Session Time: 5:30pm-7:30pm
Presentation Time: 5:30pm-7:30pm
Location: Halls C&D
Purpose: LD kidney donation provides a much needed resource for patients with end stage renal disease. Providing adequate renal mass to the recipient (R) is needed, but equally as important is leaving sufficient long-term renal function for donor (D). Based on experience, but without much hard data, most centers use a cutoff for donor eGFR of 80 mL/min. With compensatory hypertrophy, this is estimated to leave D with roughly 70% of pre-donation function. Hypertrophy in Rs is less clear, in the setting of vasoconstrictors and nephrotoxic immunosuppression. We examined the degree of function/compensatory hypertrophy in both D and R post-transplant.
Methods: Demographics, preop eGFR, and eGFR 6 months postop (6M) were reviewed. eGFR was calculated using MDRD-4 equation. Statistics performed using SPSS.
Results:64 sequential pairs (n=128 patients) were studied. There were more male Rs than Ds (56 vs 34%), and Rs were slightly older than Ds (50.8 vs 46.8 years). There was no difference between R and D BMI (27.2 vs 26.4 kg/m2). Theoretically, both D and R should start with 50% of D's preop eGFR; this value was used as baseline for both pts. Average D preop eGFR was 100.4+/-23 mL/min. Mean D eGFR at 6M was 58.31 mL/min, and mean R eGFR was 59.45 mL/min (p=0.634). There was an average of 15.7% increase in D eGFR and 17.9% increase in R eGFR (p=NS). There were no graft losses in the cohort, and separate analysis showed outliers had no significant effect on results. When donors were divided into 4 quartiles based on preop eGFR, all showed similar gains in eGFR except at the highest level where some patients actually regressed slightly.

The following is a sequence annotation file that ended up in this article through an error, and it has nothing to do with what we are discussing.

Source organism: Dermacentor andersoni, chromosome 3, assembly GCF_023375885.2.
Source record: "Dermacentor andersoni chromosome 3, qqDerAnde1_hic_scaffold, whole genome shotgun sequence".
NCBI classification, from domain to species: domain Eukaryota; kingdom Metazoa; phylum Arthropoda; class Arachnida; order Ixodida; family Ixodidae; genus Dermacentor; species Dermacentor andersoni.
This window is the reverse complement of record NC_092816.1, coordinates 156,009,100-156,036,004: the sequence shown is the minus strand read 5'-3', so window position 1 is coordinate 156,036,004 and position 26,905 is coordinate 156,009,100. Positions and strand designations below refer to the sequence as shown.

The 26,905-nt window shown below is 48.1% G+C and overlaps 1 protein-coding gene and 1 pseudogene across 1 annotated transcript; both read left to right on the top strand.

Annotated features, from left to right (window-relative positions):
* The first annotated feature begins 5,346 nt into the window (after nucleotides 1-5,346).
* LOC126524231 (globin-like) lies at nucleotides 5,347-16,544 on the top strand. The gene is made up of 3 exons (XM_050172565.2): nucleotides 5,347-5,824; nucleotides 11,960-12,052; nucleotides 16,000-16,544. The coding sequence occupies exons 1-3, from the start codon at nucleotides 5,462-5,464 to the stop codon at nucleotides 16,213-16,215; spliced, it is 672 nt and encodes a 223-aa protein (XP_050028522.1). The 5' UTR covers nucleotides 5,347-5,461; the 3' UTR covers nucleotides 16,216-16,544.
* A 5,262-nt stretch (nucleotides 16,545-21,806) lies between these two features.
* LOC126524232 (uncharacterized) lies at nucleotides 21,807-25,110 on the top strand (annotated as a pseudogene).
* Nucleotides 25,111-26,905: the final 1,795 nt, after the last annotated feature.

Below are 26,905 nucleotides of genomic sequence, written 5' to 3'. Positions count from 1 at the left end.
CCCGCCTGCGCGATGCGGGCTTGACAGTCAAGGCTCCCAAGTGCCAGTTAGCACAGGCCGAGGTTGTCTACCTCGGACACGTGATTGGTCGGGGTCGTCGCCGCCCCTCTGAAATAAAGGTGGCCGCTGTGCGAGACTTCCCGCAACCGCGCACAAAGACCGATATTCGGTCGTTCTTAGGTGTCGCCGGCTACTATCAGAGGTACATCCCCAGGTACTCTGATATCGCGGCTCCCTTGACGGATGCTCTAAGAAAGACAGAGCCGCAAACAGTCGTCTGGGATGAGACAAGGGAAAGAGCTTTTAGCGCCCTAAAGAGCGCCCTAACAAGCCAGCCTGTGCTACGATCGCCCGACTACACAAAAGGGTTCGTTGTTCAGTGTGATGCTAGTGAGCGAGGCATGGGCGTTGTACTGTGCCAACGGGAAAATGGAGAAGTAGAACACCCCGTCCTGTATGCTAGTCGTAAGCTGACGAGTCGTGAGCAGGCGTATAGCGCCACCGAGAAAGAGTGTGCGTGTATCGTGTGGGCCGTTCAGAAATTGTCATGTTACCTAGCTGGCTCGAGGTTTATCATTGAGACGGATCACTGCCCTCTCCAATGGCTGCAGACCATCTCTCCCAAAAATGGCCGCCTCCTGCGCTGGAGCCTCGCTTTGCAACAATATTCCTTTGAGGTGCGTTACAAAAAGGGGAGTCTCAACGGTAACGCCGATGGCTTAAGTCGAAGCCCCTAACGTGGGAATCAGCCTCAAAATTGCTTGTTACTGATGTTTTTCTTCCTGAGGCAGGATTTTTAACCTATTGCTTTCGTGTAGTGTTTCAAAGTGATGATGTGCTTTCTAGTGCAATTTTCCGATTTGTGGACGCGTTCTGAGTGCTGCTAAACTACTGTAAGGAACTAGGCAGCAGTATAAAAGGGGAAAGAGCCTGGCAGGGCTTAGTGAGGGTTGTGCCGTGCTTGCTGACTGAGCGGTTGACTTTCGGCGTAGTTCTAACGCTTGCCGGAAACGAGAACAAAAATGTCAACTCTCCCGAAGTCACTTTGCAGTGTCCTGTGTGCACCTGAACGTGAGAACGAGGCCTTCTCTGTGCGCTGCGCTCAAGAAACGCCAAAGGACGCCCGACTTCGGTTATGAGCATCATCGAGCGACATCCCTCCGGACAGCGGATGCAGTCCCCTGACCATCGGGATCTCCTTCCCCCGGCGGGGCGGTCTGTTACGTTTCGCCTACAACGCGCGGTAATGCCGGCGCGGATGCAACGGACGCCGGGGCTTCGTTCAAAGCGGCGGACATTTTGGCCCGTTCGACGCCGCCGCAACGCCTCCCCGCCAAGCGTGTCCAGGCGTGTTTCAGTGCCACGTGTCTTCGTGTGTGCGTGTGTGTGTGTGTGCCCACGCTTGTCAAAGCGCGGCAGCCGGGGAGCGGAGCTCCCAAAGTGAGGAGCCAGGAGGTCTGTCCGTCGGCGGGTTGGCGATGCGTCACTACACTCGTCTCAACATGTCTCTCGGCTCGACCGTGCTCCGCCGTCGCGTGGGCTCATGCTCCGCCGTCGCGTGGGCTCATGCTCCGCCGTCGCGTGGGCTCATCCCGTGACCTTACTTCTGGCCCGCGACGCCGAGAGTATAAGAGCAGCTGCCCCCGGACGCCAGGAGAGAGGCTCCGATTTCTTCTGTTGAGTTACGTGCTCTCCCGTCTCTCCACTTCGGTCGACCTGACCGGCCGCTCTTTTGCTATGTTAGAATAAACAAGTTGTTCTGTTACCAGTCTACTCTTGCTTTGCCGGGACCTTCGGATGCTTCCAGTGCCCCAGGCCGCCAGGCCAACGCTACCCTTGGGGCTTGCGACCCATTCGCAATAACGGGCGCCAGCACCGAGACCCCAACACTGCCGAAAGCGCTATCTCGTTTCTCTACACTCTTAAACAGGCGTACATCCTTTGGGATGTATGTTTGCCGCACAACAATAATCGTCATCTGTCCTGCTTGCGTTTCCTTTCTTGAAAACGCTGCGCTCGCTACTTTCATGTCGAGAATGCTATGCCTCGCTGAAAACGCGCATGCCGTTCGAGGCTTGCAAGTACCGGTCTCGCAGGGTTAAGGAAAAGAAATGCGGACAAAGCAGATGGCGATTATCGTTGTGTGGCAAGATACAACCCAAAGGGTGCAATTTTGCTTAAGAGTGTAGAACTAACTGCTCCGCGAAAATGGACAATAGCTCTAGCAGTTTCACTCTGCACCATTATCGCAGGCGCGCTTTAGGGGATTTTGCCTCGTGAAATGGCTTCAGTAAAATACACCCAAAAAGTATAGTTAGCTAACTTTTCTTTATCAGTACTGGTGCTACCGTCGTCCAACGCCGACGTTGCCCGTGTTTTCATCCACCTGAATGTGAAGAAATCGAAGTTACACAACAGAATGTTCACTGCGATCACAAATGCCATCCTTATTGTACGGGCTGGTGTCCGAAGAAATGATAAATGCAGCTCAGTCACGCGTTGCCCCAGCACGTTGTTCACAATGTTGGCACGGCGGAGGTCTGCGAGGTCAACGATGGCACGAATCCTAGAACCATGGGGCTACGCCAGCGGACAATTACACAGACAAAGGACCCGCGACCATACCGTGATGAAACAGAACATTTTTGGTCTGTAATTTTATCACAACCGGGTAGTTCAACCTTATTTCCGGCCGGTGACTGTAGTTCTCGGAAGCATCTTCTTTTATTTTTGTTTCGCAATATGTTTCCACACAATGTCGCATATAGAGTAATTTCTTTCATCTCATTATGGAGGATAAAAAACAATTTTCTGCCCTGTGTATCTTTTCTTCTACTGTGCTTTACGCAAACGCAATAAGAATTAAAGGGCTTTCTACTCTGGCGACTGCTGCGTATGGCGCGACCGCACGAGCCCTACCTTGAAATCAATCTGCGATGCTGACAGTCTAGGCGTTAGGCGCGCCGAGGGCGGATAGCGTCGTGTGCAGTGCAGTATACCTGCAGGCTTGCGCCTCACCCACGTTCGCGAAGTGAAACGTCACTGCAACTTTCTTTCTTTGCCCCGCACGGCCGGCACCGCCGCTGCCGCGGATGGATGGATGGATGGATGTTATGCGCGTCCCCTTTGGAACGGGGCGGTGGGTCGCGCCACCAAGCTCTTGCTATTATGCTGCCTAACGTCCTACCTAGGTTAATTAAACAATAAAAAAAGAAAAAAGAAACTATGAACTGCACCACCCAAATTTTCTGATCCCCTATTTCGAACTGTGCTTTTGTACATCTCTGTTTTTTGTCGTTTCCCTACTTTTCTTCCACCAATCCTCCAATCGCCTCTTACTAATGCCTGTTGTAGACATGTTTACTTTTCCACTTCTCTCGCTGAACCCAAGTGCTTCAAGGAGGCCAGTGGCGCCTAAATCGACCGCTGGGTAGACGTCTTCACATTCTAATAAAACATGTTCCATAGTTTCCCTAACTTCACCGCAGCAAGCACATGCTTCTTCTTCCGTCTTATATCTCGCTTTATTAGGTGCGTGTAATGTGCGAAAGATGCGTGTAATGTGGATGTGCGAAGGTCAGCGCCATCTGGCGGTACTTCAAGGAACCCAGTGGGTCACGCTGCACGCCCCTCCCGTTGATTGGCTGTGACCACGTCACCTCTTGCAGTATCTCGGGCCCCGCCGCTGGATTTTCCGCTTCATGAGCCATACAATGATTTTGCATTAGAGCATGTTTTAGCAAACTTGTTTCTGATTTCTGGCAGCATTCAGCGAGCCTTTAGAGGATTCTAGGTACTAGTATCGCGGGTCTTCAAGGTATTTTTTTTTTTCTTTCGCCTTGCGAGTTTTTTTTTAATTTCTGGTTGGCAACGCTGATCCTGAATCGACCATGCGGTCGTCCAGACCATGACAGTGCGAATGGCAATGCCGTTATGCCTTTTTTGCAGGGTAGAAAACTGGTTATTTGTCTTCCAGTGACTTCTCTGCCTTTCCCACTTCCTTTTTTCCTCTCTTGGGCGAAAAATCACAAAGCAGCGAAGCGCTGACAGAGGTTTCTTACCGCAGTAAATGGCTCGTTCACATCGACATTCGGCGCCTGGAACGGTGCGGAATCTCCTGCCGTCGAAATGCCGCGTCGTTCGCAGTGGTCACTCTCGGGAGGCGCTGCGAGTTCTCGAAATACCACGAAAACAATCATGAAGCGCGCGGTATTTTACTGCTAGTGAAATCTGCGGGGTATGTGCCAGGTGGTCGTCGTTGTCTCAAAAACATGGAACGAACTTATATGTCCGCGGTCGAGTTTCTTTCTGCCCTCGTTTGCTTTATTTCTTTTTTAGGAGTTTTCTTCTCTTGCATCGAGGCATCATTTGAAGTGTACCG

Conclusions: Our results suggest that both D and R kidneys undergo compensatory hypertrophy at roughly similar rates, approximately 17% over estimated baseline. Of note, Rs have significant hypertrophy despite use of nephrotoxic and vasoconstrictive agents post-transplant. Understanding the behavior of eGFR in both Ds and Rs allows us to more accurately select donors who may have otherwise been excluded, while maintaining their long-term safety.
CITATION INFORMATION: Verbesey J, Gilbert A, Li A, Reissmann M, Foreman N, Grafals M, Javaid B, Abrams P, Ghasemian S, Cooper M. Recovery of eGFR in Both Donors and Recipients After Living Donor Kidney Transplantation. Am J Transplant. 2016;16 (suppl 3).
To cite this abstract in AMA style:Verbesey J, Gilbert A, Li A, Reissmann M, Foreman N, Grafals M, Javaid B, Abrams P, Ghasemian S, Cooper M. Recovery of eGFR in Both Donors and Recipients After Living Donor Kidney Transplantation. [abstract]. Am J Transplant. 2016; 16 (suppl 3). https://atcmeetingabstracts.com/abstract/recovery-of-egfr-in-both-donors-and-recipients-after-living-donor-kidney-transplantation/. Accessed June 4, 2020.
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